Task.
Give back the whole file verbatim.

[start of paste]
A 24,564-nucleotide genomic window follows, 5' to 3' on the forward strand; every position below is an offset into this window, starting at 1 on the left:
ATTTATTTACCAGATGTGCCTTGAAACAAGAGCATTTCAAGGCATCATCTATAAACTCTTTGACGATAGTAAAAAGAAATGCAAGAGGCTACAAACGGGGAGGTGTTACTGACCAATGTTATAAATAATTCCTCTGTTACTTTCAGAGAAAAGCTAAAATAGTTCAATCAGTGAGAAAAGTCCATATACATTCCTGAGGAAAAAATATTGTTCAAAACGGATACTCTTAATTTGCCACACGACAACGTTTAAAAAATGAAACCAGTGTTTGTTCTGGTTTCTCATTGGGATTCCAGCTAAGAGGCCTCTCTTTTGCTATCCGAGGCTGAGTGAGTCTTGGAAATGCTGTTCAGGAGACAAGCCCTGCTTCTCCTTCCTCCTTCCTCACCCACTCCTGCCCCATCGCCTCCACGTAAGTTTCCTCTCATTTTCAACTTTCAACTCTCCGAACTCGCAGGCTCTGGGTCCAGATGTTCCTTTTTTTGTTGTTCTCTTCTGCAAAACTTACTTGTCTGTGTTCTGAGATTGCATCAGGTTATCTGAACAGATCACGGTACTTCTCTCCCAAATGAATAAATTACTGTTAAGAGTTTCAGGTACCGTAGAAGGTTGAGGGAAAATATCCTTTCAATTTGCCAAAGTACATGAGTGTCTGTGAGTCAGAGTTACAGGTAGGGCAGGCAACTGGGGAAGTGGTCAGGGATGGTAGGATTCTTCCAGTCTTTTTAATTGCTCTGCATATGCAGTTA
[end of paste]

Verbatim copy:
A 24,564-nucleotide genomic window follows, 5' to 3' on the forward strand; every position below is an offset into this window, starting at 1 on the left:
ATTTATTTACCAGATGTGCCTTGAAACAAGAGCATTTCAAGGCATCATCTATAAACTCTTTGACGATAGTAAAAAGAAATGCAAGAGGCTACAAACGGGGAGGTGTTACTGACCAATGTTATAAATAATTCCTCTGTTACTTTCAGAGAAAAGCTAAAATAGTTCAATCAGTGAGAAAAGTCCATATACATTCCTGAGGAAAAAATATTGTTCAAAACGGATACTCTTAATTTGCCACACGACAACGTTTAAAAAATGAAACCAGTGTTTGTTCTGGTTTCTCATTGGGATTCCAGCTAAGAGGCCTCTCTTTTGCTATCCGAGGCTGAGTGAGTCTTGGAAATGCTGTTCAGGAGACAAGCCCTGCTTCTCCTTCCTCCTTCCTCACCCACTCCTGCCCCATCGCCTCCACGTAAGTTTCCTCTCATTTTCAACTTTCAACTCTCCGAACTCGCAGGCTCTGGGTCCAGATGTTCCTTTTTTTGTTGTTCTCTTCTGCAAAACTTACTTGTCTGTGTTCTGAGATTGCATCAGGTTATCTGAACAGATCACGGTACTTCTCTCCCAAATGAATAAATTACTGTTAAGAGTTTCAGGTACCGTAGAAGGTTGAGGGAAAATATCCTTTCAATTTGCCAAAGTACATGAGTGTCTGTGAGTCAGAGTTACAGGTAGGGCAGGCAACTGGGGAAGTGGTCAGGGATGGTAGGATTCTTCCAGTCTTTTTAATTGCTCTGCATATGCAGTTA